Aravind Adiga’s 2008 debut novel, The White Tiger, has garnered outrageously ecstatic reviews as well as harsh dismissals, which is not surprising considering its situation as a Booker-winning entry which covers the son of a rickshaw-puller, the father dying in an untended hospital, the son eventually “besting” the upper class at their own game: violence, corruption, hypocrisy, and smug self-regard. My own appraisal leans more toward the grousing reviewers, even while granting the first-person Balram his due as an interesting narrator.
Let’s start with those props. The underdog isn’t your typical fictional victim who gathers easy sympathy as he suffers through circumstantial and psychic pain. Balram, sly and duplicitious almost from the outset, manages to work himself up from unemployed (and seemingly unemployable) penury to a situation as chauffeur to the dominant family in his region, while eavesdropping on, and getting clues from, his politically-connected and knee-capping bosses (the father, the often-absent hard-line son, and Balram’s direct boss, the weak-willed other son, Mr. Ashok). A delightful base from which to investigate many social angles: the caste system as its presently experienced; the flux of India’s modernism, with attendant confusion vis-a-vis the West and Indian tradition; and, as Adiga’s mixed, titular metaphor plays out, the nature of the downtrodden, which is to default to the “rooster coop of Indian society”, since any servant who tries to buck the vertical alignment invariably has violence and death meted out to his or her extended family.
Balram is a curious mix of obsequiousness and cunning, and the novel is a great ride, till the half-way point, with tense relationships and uncertainty (even though Adiga tips off the climax, in a postmodern declaration, early on). Unfortunately, those same relationships solidify into a cartoonish force of (to use Adiga’s relentless, stated opposition) Light and Darkness. Balram’s specific masters become caricatures, and their political friends – though described in biting physical detail reminiscent of some of Saul Bellow’s damning character portraits – are likewise too broad, too outlined with doctrinaire faults, to become invested in seriously.
There are other problems. The novel is structured as a vocal musing to a soon-to-be-visiting Chinese premier, which, though it allows for some humorous ruminations on the ideology of developing nations overturning their also-ran status (while noting the very different political histories of, and cultural responses to, modernity in each country), also highlights a not-infrequent (and major) fault of novels which use a first-person narrator. Like Jonathan Franzen’s ponderous and overrated Freedom, I don’t believe the speaker’s lexical and grammatical proficiency. (In Franzen’s novel, the co-protagonist, Patty Berglund, is a sagacious and meticulous self-examiner of vice and folly who can spin serpentine sentences, though she’s depicted in the greater narrative as a jock with limited education and educational desire.) Balram tells premier Jiabao that his English is poor, and the novel certainly corroborates this, as the protagonist learns the language through lurid headlines and newspaper shockers. When his masters really want to speak privately in front of him, they speak in direct English (which Balram then relates faithfully), but more importantly, and with more skill than Patty Berglund, Balram creates some finely-turned poetic descriptions of Delhi street life, cockroach movement, and character idiosyncrasies.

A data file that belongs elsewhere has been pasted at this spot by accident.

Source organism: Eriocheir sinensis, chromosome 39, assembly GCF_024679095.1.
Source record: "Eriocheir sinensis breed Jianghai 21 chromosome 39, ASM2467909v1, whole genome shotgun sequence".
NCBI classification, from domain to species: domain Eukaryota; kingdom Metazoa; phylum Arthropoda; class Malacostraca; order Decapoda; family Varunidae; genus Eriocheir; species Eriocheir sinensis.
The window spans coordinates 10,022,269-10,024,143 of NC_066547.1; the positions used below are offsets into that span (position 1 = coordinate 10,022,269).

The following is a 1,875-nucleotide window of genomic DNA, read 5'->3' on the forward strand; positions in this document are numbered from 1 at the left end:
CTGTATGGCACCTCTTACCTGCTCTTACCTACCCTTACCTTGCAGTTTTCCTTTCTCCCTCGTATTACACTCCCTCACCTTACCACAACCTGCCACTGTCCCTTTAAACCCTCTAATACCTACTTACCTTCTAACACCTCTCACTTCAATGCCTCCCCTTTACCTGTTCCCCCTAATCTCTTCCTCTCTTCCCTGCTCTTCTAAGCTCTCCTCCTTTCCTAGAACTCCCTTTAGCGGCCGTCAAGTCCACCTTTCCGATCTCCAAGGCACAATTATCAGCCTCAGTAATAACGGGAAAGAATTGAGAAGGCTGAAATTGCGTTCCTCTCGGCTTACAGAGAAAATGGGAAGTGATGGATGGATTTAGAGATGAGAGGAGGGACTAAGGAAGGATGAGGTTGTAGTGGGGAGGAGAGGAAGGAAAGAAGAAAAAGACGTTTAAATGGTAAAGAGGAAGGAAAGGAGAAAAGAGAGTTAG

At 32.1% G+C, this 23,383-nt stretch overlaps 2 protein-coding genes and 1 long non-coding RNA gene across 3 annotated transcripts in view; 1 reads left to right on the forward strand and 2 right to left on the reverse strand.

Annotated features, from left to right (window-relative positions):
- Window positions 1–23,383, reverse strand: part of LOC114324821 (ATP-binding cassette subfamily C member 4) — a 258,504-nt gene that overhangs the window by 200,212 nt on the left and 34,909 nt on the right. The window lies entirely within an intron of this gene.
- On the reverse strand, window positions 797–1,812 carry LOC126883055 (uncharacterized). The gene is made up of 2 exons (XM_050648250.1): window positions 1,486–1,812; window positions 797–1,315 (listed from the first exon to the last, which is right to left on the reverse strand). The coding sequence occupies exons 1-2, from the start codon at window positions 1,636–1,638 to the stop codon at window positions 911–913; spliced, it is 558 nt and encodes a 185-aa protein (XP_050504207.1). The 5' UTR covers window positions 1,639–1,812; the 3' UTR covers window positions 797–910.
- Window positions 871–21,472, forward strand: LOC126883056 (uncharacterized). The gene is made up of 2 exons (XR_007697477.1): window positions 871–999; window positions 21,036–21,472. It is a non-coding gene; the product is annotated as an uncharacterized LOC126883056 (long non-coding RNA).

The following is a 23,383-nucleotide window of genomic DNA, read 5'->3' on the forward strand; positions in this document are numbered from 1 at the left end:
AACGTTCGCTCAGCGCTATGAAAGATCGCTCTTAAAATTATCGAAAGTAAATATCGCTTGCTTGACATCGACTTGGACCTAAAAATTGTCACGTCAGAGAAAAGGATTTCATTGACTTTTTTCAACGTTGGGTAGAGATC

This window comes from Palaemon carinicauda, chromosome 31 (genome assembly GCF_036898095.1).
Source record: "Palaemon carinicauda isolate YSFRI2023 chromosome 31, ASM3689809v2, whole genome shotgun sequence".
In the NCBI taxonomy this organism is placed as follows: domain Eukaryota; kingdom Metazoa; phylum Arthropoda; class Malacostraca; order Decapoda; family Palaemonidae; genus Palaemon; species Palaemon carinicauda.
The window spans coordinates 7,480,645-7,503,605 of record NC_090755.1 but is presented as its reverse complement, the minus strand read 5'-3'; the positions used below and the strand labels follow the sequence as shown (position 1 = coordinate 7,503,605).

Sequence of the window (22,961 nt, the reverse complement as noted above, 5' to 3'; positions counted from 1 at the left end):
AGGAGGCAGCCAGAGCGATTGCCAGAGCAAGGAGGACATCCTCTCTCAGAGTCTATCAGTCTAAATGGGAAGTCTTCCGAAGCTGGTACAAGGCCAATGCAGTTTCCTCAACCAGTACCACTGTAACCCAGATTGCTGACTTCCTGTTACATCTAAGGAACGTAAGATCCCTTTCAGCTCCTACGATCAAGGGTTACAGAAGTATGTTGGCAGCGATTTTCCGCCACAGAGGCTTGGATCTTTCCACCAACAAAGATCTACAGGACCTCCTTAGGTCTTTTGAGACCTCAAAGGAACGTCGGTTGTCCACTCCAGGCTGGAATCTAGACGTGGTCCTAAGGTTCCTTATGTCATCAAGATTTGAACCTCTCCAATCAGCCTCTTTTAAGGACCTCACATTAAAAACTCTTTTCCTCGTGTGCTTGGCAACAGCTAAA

Adiga gets to have and eat his cake. The bosses are overthrown, but the new boss just becomes a slightly more just oppressor, or, even worse, though I could be misreading Adiga, a hopeful precursor to a cutthroat entrepreneurial future that has as its political calling a consumerist corruption rather than caste-entrenched corruption. As an upper-middle-class Indian himself, Adiga is to be applauded for dumping on his own in this fashion, but as the novel plays out, it’s hard not to see the entire enterprise as an assuagement of class guilt. At the novel’s close, in the reversal of fortune, Balram’s new chauffeurs may be treated with more compassion, but the reader still doesn’t hear them in their own words. And of course, we don’t know what happens to Balram’s invisible family after his crime.
The story is a semi-diverting peg on which to clip (and display to the masses) the oft-rewashed bloomers of sympathy for the oppressed. The ideology becomes overbearing and simplistic. Though the ambition is noted, I prefer messages or ideas to have slightly sexier undergarments.